Harry Barr (born in 1896 in London) was a painter. He produced a large body of work, the majority in watercolour.
He studied at the Westminster School of Art where he was taught by the artist Walter Sickert and earned his diploma in 1915. Sickert remained an artistic mentor and a friend until he died in 1942. Barr was also good friends from childhood with David Bomberg (they both grew up in Whitechapel in the East End of London) until Bomberg's death in 1957.
Harry Barr's first London exhibition was held in a Bloomsbury gallery in January 1920. Later in that year he moved to Paris. In Paris he befriended the sculptor Ossip Zadkine, who helped him find a studio. He had his first exhibition of oil paintings in Paris at the Galerie Mouninou on the Rue Marbeuf.
Watercolour became Barr's main medium around 1939. He focused on painting nature. Among his most frequent subjects were trees that took on an anthropromorphic character. He painted all manner of landscapes and seascapes. His often pastoral scenes have been described as having "an economy of tone and statement that is positively Japanese".
Barr also produced many drawings in pencil. He had a fondness for animals, spending hours drawing at London Zoo. A particular favourite, pigs, were often the focus of a painting expedition – he was not shy of getting into the sty to paint them.
Barr had various exhibitions in London, one at the Kaplan gallery in 1965. This exhibition caught the attention of art critic Max Wykes-Joyce, whose write-up in the Arts Review stated that Harry Barr's "work can be compared with the best of British watercolourists, past or present". In the same year an exhibition of 60 paintings was held at Friendship House in Moscow. This was recorded as the first one-man show of a British artist in the USSR. The exhibition was well received and was extended from an original two to six weeks, showing also in Leningrad and Minsk. Other exhibitions in London included those at the October Gallery and posthumously at the Catto Gallery in 1990.
Harry Barr travelled and painted all over the British Isles both on commission and for pleasure. One particular commission came from the Crown to paint the reclamation of the Wash. He developed close ties with this area and continued to visit and paint there.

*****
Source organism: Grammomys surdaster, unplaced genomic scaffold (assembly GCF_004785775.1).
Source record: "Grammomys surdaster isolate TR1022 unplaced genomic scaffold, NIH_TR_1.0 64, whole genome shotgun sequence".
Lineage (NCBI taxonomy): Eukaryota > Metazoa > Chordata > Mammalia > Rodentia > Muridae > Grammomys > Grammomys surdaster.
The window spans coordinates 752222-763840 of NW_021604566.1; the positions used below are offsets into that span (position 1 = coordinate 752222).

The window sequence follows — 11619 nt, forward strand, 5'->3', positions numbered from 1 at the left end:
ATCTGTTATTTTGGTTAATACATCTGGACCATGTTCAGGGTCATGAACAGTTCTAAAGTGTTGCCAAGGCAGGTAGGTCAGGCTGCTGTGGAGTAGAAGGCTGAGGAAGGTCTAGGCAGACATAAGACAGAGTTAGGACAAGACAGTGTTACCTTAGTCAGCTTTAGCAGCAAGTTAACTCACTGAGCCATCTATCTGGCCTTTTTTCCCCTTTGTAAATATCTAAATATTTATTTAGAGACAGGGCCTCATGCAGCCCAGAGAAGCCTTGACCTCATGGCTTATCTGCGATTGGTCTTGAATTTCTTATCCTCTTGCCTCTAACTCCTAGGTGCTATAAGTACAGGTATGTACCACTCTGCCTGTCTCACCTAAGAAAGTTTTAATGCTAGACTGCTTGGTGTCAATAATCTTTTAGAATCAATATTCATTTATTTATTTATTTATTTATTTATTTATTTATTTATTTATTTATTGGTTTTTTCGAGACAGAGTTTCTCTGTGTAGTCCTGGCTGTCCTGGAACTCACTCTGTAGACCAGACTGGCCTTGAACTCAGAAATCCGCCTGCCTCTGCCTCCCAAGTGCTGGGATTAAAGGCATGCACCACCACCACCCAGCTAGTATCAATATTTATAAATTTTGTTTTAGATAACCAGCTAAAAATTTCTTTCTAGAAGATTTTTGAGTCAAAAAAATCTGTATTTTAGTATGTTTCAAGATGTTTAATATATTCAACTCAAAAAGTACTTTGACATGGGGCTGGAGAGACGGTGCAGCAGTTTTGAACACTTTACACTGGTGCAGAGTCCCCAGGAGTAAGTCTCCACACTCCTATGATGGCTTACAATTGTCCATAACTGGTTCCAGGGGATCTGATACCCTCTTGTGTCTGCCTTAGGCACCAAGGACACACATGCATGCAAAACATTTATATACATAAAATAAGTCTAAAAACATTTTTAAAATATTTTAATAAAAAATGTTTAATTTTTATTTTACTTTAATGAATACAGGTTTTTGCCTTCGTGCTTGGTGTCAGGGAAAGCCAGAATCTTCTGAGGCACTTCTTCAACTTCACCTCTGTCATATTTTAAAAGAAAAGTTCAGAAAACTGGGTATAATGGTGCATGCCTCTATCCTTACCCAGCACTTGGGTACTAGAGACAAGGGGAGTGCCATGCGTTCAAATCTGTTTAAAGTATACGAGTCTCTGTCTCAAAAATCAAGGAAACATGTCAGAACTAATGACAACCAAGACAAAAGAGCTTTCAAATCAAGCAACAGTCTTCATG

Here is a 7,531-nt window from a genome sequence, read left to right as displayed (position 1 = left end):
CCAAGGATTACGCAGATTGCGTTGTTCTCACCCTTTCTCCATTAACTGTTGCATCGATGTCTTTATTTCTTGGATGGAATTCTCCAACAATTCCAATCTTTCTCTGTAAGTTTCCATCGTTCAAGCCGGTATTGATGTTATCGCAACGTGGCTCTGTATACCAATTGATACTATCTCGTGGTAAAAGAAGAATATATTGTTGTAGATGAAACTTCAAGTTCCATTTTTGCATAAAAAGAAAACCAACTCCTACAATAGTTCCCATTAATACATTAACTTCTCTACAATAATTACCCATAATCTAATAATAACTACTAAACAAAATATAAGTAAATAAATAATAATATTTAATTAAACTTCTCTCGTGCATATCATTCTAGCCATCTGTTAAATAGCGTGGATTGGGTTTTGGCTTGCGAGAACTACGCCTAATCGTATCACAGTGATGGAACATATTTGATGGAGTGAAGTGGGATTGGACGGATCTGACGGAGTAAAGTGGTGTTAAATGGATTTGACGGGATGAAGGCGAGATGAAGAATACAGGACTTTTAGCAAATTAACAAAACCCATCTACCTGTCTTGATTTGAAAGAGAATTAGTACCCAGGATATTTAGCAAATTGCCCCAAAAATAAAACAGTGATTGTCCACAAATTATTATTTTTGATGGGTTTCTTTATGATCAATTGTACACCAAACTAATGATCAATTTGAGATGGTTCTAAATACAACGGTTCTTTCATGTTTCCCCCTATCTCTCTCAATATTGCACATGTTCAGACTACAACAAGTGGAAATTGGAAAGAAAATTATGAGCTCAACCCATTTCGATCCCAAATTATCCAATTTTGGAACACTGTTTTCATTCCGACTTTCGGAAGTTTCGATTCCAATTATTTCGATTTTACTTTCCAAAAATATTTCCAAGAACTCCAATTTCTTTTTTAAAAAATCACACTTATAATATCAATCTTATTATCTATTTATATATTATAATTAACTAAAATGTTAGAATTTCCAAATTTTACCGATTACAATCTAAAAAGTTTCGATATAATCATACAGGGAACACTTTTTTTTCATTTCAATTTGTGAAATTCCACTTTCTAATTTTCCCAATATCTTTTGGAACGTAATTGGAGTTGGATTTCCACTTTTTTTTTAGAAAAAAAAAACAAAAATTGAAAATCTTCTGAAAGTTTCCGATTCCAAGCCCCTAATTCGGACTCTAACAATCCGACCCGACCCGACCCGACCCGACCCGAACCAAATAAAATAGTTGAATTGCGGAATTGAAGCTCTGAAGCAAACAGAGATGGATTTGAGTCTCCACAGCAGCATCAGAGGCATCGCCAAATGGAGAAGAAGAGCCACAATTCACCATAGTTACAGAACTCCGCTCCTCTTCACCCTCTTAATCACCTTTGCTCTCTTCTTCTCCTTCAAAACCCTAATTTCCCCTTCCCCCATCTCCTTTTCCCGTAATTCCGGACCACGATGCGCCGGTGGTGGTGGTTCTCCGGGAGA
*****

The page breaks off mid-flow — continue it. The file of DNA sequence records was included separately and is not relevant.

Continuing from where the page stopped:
Though likened to Philip Wilson Steer, the British impressionist, Harry Barr resisted pressure to join any of the English art movements. He regarded painting as a necessary job, something he was compelled to do. He would paint most days and in any weather, often using the effects of the weather (such as dappling from rain) in the pictures.
Barr's most distinctive works are characterised by the use of a knife to score the paper before painting. He described this technique in an interview published in the Daily Mail, explaining it as "an act of creation, and creation is not polite and hesitant". He continued painting until his death in 1987 at the age of 91.
- 1965, Arts Review, Vol 20, No 4
- "Fine handling of a British medium", 31 March 1967, The Morning Star
- "How to paint pigs", April 29th 1966, The Bucks Free Press
- "He lived with pigs to paint their sty", April 20th 1966, Eastern Daily Press
- "Harry paints his way to East-West success", March 8th 1965, The Evening News and Star
- "Paintings at Lynn in psychedelic colours", April 28, 1971, Eastern Evening News
- "Harry Barr, artist with a frank philosophy", August 6th 1971, South Western Star
- "The Cassius Clay of art finds fame at 70", October 6, 1966, The Daily Mail